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post #6 of 18 (permalink) Old 02-28-2012, 09:50 PM
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Since these carbs are together do they need to be sincd
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post #7 of 18 (permalink) Old 02-28-2012, 10:28 PM Thread Starter
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When I had my CB900 Custom the Honda service center said that these old Klein carbs leaked all the time and there is nothing that could be done. I done believe that nothing is impossible.

Found Seafoam and a inline fuel filter did the trick. Later found that the Honda people wanted to sell me a new bike instead of fixing my old one, never went back to them.

I didn't know that Seafoam would clean carbs that has sat with gas in it for a while. I am going to pull the carbs and clean them then put my inline fuel filter and then do the seafoam thing for a couple of tanks. That will fix anything.

Thanks for y'alls help.
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post #8 of 18 (permalink) Old 02-29-2012, 10:35 AM
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You know you can add pure Sea Foam to the carbs and let it sit for a couple of days. Doesn't always work, but I'd try that before pulling those stinkin' carbs!

I'm keepin' all the left over parts. I'm gonna use 'em to build another bike!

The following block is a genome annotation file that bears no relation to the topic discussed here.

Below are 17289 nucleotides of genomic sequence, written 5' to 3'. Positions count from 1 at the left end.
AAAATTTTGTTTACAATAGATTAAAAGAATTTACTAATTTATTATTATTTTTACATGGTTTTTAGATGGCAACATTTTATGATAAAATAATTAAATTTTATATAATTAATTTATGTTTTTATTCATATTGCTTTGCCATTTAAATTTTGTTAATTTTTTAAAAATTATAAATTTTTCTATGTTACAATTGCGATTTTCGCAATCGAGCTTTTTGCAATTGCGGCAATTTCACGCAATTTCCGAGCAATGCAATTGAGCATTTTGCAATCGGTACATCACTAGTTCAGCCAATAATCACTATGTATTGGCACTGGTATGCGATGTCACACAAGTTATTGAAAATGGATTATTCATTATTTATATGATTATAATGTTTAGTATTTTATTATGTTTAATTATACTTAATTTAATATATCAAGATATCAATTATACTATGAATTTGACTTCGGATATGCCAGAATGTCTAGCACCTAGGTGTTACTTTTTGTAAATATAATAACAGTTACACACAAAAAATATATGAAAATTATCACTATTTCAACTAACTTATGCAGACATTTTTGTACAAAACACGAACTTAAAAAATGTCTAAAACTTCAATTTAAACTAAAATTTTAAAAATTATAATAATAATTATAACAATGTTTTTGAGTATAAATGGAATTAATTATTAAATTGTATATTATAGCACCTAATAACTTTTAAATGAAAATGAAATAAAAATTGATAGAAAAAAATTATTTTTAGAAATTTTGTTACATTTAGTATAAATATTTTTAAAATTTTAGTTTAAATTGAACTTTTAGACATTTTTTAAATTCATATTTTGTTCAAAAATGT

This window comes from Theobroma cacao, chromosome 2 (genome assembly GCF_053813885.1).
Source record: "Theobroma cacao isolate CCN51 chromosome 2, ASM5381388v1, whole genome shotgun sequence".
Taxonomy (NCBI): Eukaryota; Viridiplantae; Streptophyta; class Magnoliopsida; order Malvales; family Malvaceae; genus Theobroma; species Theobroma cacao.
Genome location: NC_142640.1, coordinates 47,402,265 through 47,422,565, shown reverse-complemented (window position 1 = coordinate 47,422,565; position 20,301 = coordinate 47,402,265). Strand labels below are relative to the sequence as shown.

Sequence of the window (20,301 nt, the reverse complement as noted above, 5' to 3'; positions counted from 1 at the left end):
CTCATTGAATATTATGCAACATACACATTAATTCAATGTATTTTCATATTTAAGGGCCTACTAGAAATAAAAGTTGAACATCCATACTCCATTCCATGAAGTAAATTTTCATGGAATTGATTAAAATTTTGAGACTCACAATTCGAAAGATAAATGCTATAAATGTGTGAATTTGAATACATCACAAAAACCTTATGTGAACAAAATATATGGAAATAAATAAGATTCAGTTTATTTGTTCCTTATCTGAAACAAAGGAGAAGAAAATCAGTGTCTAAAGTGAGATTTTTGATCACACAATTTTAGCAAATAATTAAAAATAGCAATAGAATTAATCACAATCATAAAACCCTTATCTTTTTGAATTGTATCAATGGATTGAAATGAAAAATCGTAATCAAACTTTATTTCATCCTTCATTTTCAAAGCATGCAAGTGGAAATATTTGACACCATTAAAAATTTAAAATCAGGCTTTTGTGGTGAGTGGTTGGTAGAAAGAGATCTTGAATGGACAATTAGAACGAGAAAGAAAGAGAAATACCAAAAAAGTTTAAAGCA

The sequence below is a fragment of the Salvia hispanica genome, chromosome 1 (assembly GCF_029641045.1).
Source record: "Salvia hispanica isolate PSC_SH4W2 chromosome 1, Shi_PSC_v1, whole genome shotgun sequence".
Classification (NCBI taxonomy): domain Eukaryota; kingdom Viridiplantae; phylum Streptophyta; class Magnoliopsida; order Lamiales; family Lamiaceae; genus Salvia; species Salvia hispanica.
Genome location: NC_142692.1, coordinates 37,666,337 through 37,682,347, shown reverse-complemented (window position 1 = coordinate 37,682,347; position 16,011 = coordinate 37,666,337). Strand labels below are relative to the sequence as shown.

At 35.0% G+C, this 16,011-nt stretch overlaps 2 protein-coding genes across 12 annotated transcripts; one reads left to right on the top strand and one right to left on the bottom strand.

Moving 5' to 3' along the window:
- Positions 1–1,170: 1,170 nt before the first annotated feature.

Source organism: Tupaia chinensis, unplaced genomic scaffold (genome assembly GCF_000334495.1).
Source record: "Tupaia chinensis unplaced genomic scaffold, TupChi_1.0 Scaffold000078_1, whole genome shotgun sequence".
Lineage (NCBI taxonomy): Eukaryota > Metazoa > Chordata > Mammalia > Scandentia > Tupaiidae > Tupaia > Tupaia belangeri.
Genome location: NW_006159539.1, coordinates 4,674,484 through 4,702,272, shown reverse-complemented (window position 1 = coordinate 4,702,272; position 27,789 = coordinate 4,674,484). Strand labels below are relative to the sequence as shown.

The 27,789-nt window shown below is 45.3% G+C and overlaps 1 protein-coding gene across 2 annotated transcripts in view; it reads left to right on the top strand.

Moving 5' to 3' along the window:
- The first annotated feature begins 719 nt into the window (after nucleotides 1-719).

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post #9 of 18 (permalink) Old 02-29-2012, 10:53 AM
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Quote:
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Since these carbs are together do they need to be sincd
Yes you need to balance the carbs
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post #10 of 18 (permalink) Old 02-29-2012, 06:13 PM
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Depending on how bad they are, filling them with Seafoam and letting them soak for a while can work. When you put the Seafoam in, try to start the bike. It probably won't run, but it should fire a few times and make some smoke. This actually uses engine vacuum to suck Seafoam up into the jets.

If you remove and separate the carbs, theyshould be re synchronized, especially if they haven't been since you got the bike. When I had my carbs off to rejet after installing an aftermarket exhaust, I synchronized them. But when I had them off again to rejet again after going back to the stock exhaust (expensive lesson learned) I just checked the throttle plates before I separated them, both were completely closed, both held WD-40, so I know one was not a tiny bit more open than the other. I just put them back that way, and it ran fine. Both throttle plates in exactly the same position is where they should be, if both cylinders are the same. But if one cylinder has less compression than the other by a noticeable amount, it will also have less vacuum, and the carbs need to be set to compensate for that. I have a Motion Pro mercury synchronizer I bought about 15 years ago, brand new, for less than half what they go for today.

I am a motorcyclist, NOT a biker.


1997 Vulcan 750, purchased about a week ago
2006 Sportster 1200 Low
2013 Royal Enfield Bullet 500, converted to carb
2001 Yamaha XT225, heavily modified
2004 Honda Rebel 250
1979 Vespa P200E
2002 Vulcan 750 parts bike
1994 Yamaha XT225 parts bike